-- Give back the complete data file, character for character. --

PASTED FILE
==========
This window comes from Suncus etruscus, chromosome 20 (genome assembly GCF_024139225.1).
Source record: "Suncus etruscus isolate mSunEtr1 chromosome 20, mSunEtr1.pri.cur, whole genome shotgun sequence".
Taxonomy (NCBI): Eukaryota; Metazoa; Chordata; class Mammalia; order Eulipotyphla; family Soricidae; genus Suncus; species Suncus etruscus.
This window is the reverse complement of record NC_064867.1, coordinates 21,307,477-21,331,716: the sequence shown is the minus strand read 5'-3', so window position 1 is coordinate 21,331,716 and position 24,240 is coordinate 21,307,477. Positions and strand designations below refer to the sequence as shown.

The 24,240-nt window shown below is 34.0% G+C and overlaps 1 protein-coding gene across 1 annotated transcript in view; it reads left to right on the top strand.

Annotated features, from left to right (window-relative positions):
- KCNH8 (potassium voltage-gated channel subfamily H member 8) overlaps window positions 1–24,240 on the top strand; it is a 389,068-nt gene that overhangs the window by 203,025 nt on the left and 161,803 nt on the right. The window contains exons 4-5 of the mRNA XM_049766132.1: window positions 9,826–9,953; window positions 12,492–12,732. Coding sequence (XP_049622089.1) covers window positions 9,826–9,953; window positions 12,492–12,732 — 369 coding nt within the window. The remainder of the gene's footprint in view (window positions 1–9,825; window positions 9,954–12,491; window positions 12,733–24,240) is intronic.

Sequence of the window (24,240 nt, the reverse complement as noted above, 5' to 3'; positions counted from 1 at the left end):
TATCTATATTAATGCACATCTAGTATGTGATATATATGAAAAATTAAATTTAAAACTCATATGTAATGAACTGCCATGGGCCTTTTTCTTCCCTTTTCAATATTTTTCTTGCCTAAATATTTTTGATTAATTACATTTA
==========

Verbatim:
This window comes from Suncus etruscus, chromosome 20 (genome assembly GCF_024139225.1).
Source record: "Suncus etruscus isolate mSunEtr1 chromosome 20, mSunEtr1.pri.cur, whole genome shotgun sequence".
Taxonomy (NCBI): Eukaryota; Metazoa; Chordata; class Mammalia; order Eulipotyphla; family Soricidae; genus Suncus; species Suncus etruscus.
This window is the reverse complement of record NC_064867.1, coordinates 21,307,477-21,331,716: the sequence shown is the minus strand read 5'-3', so window position 1 is coordinate 21,331,716 and position 24,240 is coordinate 21,307,477. Positions and strand designations below refer to the sequence as shown.

The 24,240-nt window shown below is 34.0% G+C and overlaps 1 protein-coding gene across 1 annotated transcript in view; it reads left to right on the top strand.

Annotated features, from left to right (window-relative positions):
- KCNH8 (potassium voltage-gated channel subfamily H member 8) overlaps window positions 1–24,240 on the top strand; it is a 389,068-nt gene that overhangs the window by 203,025 nt on the left and 161,803 nt on the right. The window contains exons 4-5 of the mRNA XM_049766132.1: window positions 9,826–9,953; window positions 12,492–12,732. Coding sequence (XP_049622089.1) covers window positions 9,826–9,953; window positions 12,492–12,732 — 369 coding nt within the window. The remainder of the gene's footprint in view (window positions 1–9,825; window positions 9,954–12,491; window positions 12,733–24,240) is intronic.

Sequence of the window (24,240 nt, the reverse complement as noted above, 5' to 3'; positions counted from 1 at the left end):
TATCTATATTAATGCACATCTAGTATGTGATATATATGAAAAATTAAATTTAAAACTCATATGTAATGAACTGCCATGGGCCTTTTTCTTCCCTTTTCAATATTTTTCTTGCCTAAATATTTTTGATTAATTACATTTA